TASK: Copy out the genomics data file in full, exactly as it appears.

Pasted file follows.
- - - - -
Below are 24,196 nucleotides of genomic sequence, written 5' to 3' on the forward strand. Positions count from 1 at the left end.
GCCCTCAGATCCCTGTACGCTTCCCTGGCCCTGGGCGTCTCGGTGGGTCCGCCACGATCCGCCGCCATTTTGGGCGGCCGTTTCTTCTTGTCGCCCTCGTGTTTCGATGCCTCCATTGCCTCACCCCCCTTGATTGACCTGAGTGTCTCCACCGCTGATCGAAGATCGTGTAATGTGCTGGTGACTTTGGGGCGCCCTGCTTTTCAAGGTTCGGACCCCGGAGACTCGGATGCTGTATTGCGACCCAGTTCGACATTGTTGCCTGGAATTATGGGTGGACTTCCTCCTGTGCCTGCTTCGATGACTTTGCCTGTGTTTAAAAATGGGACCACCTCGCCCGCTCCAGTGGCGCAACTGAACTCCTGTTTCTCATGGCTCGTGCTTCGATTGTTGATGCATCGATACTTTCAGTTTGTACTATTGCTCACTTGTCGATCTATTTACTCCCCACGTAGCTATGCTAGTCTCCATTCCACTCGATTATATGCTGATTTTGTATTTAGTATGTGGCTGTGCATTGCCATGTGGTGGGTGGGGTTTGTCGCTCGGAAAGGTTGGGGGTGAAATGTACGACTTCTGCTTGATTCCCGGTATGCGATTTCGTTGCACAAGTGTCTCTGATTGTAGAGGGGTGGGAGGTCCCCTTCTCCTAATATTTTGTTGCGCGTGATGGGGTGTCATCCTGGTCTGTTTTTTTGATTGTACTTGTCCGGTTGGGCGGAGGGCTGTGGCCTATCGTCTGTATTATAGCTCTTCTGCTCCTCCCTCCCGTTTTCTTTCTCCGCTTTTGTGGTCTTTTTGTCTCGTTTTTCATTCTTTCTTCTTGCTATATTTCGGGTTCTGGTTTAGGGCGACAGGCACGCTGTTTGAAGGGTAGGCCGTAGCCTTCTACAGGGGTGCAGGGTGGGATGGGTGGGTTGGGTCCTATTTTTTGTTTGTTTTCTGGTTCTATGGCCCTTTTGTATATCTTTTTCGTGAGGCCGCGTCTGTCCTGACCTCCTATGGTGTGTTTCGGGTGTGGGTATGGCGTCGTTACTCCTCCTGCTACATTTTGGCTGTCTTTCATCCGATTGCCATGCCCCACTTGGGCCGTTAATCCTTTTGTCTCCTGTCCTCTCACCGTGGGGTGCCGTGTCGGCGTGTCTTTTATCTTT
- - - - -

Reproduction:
Below are 24,196 nucleotides of genomic sequence, written 5' to 3' on the forward strand. Positions count from 1 at the left end.
GCCCTCAGATCCCTGTACGCTTCCCTGGCCCTGGGCGTCTCGGTGGGTCCGCCACGATCCGCCGCCATTTTGGGCGGCCGTTTCTTCTTGTCGCCCTCGTGTTTCGATGCCTCCATTGCCTCACCCCCCTTGATTGACCTGAGTGTCTCCACCGCTGATCGAAGATCGTGTAATGTGCTGGTGACTTTGGGGCGCCCTGCTTTTCAAGGTTCGGACCCCGGAGACTCGGATGCTGTATTGCGACCCAGTTCGACATTGTTGCCTGGAATTATGGGTGGACTTCCTCCTGTGCCTGCTTCGATGACTTTGCCTGTGTTTAAAAATGGGACCACCTCGCCCGCTCCAGTGGCGCAACTGAACTCCTGTTTCTCATGGCTCGTGCTTCGATTGTTGATGCATCGATACTTTCAGTTTGTACTATTGCTCACTTGTCGATCTATTTACTCCCCACGTAGCTATGCTAGTCTCCATTCCACTCGATTATATGCTGATTTTGTATTTAGTATGTGGCTGTGCATTGCCATGTGGTGGGTGGGGTTTGTCGCTCGGAAAGGTTGGGGGTGAAATGTACGACTTCTGCTTGATTCCCGGTATGCGATTTCGTTGCACAAGTGTCTCTGATTGTAGAGGGGTGGGAGGTCCCCTTCTCCTAATATTTTGTTGCGCGTGATGGGGTGTCATCCTGGTCTGTTTTTTTGATTGTACTTGTCCGGTTGGGCGGAGGGCTGTGGCCTATCGTCTGTATTATAGCTCTTCTGCTCCTCCCTCCCGTTTTCTTTCTCCGCTTTTGTGGTCTTTTTGTCTCGTTTTTCATTCTTTCTTCTTGCTATATTTCGGGTTCTGGTTTAGGGCGACAGGCACGCTGTTTGAAGGGTAGGCCGTAGCCTTCTACAGGGGTGCAGGGTGGGATGGGTGGGTTGGGTCCTATTTTTTGTTTGTTTTCTGGTTCTATGGCCCTTTTGTATATCTTTTTCGTGAGGCCGCGTCTGTCCTGACCTCCTATGGTGTGTTTCGGGTGTGGGTATGGCGTCGTTACTCCTCCTGCTACATTTTGGCTGTCTTTCATCCGATTGCCATGCCCCACTTGGGCCGTTAATCCTTTTGTCTCCTGTCCTCTCACCGTGGGGTGCCGTGTCGGCGTGTCTTTTATCTTT